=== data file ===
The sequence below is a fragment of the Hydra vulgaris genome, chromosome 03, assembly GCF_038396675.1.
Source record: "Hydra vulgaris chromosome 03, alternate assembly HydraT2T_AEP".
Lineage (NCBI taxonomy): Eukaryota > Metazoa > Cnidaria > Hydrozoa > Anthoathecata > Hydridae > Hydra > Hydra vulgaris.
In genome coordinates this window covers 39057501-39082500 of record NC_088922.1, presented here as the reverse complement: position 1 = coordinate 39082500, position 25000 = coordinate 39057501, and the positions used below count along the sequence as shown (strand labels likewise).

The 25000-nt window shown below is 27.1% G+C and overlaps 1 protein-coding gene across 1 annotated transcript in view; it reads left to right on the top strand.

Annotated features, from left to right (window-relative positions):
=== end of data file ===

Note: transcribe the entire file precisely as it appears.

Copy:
The sequence below is a fragment of the Hydra vulgaris genome, chromosome 03, assembly GCF_038396675.1.
Source record: "Hydra vulgaris chromosome 03, alternate assembly HydraT2T_AEP".
Lineage (NCBI taxonomy): Eukaryota > Metazoa > Cnidaria > Hydrozoa > Anthoathecata > Hydridae > Hydra > Hydra vulgaris.
In genome coordinates this window covers 39057501-39082500 of record NC_088922.1, presented here as the reverse complement: position 1 = coordinate 39082500, position 25000 = coordinate 39057501, and the positions used below count along the sequence as shown (strand labels likewise).

The 25000-nt window shown below is 27.1% G+C and overlaps 1 protein-coding gene across 1 annotated transcript in view; it reads left to right on the top strand.

Annotated features, from left to right (window-relative positions):